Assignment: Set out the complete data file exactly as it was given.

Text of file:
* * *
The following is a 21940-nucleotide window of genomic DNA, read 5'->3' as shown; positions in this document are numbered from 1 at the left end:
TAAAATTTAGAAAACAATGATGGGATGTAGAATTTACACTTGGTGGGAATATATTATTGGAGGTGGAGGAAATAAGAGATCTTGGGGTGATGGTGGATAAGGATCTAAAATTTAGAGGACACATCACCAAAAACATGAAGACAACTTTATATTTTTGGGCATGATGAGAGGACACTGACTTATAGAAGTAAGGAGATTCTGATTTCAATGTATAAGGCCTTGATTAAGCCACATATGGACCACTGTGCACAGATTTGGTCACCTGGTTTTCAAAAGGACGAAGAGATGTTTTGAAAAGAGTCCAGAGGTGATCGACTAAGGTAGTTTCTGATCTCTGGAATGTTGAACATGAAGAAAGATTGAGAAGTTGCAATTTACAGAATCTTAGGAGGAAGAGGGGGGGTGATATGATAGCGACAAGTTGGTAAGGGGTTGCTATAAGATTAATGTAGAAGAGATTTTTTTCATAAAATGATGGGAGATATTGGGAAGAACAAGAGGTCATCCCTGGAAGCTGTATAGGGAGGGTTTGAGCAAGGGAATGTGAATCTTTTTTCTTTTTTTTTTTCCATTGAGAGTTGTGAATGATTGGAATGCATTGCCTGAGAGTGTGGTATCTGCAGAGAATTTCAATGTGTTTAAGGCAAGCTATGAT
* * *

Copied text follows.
The following is a 21940-nucleotide window of genomic DNA, read 5'->3' as shown; positions in this document are numbered from 1 at the left end:
TAAAATTTAGAAAACAATGATGGGATGTAGAATTTACACTTGGTGGGAATATATTATTGGAGGTGGAGGAAATAAGAGATCTTGGGGTGATGGTGGATAAGGATCTAAAATTTAGAGGACACATCACCAAAAACATGAAGACAACTTTATATTTTTGGGCATGATGAGAGGACACTGACTTATAGAAGTAAGGAGATTCTGATTTCAATGTATAAGGCCTTGATTAAGCCACATATGGACCACTGTGCACAGATTTGGTCACCTGGTTTTCAAAAGGACGAAGAGATGTTTTGAAAAGAGTCCAGAGGTGATCGACTAAGGTAGTTTCTGATCTCTGGAATGTTGAACATGAAGAAAGATTGAGAAGTTGCAATTTACAGAATCTTAGGAGGAAGAGGGGGGGTGATATGATAGCGACAAGTTGGTAAGGGGTTGCTATAAGATTAATGTAGAAGAGATTTTTTTCATAAAATGATGGGAGATATTGGGAAGAACAAGAGGTCATCCCTGGAAGCTGTATAGGGAGGGTTTGAGCAAGGGAATGTGAATCTTTTTTCTTTTTTTTTTTCCATTGAGAGTTGTGAATGATTGGAATGCATTGCCTGAGAGTGTGGTATCTGCAGAGAATTTCAATGTGTTTAAGGCAAGCTATGAT